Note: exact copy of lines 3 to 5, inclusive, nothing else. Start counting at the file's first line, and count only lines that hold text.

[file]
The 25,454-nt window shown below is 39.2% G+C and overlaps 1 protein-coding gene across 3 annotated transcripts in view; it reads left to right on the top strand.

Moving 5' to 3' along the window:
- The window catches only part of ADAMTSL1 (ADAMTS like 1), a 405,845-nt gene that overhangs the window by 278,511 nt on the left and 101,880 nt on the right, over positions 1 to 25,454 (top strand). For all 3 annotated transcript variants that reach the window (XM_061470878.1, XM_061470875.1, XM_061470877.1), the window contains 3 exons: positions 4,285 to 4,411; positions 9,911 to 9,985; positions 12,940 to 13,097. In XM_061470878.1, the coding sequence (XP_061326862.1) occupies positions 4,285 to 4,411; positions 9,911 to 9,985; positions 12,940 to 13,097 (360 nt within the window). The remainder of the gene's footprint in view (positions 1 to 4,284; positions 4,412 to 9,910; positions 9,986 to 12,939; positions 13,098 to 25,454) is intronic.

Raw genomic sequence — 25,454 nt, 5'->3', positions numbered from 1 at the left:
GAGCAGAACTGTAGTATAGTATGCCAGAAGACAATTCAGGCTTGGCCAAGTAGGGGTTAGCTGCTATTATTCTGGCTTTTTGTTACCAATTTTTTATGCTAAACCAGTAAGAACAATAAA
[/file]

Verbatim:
- The window catches only part of ADAMTSL1 (ADAMTS like 1), a 405,845-nt gene that overhangs the window by 278,511 nt on the left and 101,880 nt on the right, over positions 1 to 25,454 (top strand). For all 3 annotated transcript variants that reach the window (XM_061470878.1, XM_061470875.1, XM_061470877.1), the window contains 3 exons: positions 4,285 to 4,411; positions 9,911 to 9,985; positions 12,940 to 13,097. In XM_061470878.1, the coding sequence (XP_061326862.1) occupies positions 4,285 to 4,411; positions 9,911 to 9,985; positions 12,940 to 13,097 (360 nt within the window). The remainder of the gene's footprint in view (positions 1 to 4,284; positions 4,412 to 9,910; positions 9,986 to 12,939; positions 13,098 to 25,454) is intronic.

Raw genomic sequence — 25,454 nt, 5'->3', positions numbered from 1 at the left:
GAGCAGAACTGTAGTATAGTATGCCAGAAGACAATTCAGGCTTGGCCAAGTAGGGGTTAGCTGCTATTATTCTGGCTTTTTGTTACCAATTTTTTATGCTAAACCAGTAAGAACAATAAA